When I got down to the dock every spot was already taken so I had to run back and forth looking for a crack of space. I wrestled between a couple big dudes and before my butt could even touch down they called everyone into the water. I stalled on the dock for a sec getting my goggles on properly (I was afraid they'd start us if I was in the water, even if my goggles weren't on).

I was the last one to drop down into the water. I had about 2 seconds to consider 'I can't believe this moment is finally here' and then the horn went and the crazy swim sprint started. I hate the swim crazy sprint!
I went hard but saw heaps of people moving ahead. What the..? Everybody is fast. Lots of bodies = lots of bumping in the first couple hundred meters. Bit of a hard scramble at the first mark, swallowed about an average amount of seawater, gross.  Sighting was fairly good, 15 foot high marks makes it easy.  Rounding second mark I got a good look at the hundreds of people in front of me (it was also the heat of women from just before us) and felt a bit dispirited.  Swam on passing people for a several more minutes until  suddenly there was the ramp and I could stand up. And begins the crazy LONG 600m run to transition. On rugged concrete and over old rail lines, and only being able to go as fast as the person in front due to the narrow fenced-in pathways. What a pain. Having some slower women in front didn't help there.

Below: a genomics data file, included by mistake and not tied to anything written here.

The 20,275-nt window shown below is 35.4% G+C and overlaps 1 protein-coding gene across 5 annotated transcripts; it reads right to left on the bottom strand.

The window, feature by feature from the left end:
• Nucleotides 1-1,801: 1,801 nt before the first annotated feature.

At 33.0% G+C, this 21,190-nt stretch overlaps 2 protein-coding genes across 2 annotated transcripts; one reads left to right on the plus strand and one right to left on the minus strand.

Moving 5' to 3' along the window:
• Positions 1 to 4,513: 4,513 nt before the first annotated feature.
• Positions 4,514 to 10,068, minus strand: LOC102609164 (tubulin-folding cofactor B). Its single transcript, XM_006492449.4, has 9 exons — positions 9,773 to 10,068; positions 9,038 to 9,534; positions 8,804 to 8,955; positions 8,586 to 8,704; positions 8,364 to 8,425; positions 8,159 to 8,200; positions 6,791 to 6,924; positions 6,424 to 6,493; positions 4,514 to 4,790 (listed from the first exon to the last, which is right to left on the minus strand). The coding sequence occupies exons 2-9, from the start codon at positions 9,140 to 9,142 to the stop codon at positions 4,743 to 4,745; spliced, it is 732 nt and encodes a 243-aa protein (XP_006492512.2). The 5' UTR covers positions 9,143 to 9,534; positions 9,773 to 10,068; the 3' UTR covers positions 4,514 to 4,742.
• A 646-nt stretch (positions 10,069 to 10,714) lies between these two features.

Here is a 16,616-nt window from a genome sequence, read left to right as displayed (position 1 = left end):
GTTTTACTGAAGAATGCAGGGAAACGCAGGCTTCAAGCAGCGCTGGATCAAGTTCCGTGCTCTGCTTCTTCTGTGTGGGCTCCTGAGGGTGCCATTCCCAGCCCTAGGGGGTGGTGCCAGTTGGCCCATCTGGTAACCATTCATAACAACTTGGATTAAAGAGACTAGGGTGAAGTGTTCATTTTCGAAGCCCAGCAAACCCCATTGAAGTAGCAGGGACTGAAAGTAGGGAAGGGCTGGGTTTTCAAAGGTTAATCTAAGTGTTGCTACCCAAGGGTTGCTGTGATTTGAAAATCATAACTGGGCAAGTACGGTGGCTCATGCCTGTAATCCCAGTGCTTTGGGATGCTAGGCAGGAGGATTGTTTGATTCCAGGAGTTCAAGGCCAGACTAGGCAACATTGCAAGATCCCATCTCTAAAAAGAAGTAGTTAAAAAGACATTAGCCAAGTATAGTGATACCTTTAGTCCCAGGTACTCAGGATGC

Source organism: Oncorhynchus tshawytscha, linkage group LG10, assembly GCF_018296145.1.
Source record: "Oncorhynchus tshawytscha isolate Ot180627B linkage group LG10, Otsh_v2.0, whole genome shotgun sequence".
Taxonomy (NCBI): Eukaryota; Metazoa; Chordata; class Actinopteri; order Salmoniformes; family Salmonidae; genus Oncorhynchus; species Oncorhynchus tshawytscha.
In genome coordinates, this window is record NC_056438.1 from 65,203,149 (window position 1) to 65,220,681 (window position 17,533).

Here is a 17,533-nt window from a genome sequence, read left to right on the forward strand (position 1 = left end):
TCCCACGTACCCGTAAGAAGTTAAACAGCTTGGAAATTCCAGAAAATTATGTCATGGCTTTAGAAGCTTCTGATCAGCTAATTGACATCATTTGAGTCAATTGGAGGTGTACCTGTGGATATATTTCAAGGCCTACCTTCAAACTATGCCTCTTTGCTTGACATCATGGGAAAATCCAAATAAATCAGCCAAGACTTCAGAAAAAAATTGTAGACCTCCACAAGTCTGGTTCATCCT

headed out on the bike, yay!  It's dry!

Found my bike quickly, the guy beside me had set up a huge blue towel, against the rules, but since it helped me, I forgave that. Reasonably quick outta my wetsuit and was off on the bike feeling relieved the race was now entering into my forte of expertise. 

The weather gods smiled and for the first time in a week - we had fairly dry roads and mixed cloud and blue sky - fantastic! Still it required nearly constant evasive manoeuvres around the much slower and less aggressive traffic. 

"Passing inside!" "Passing outside!" ... Constant yells required to keep the traffic from cutting me off as I was passing at almost twice the speed sometimes.  Seemed like most of the 3000 or so competitors were on the bike course at once.  My carbon brake surface whines and squeals when I brake hard, so the siren sounded each time a slower rider started to cut me off.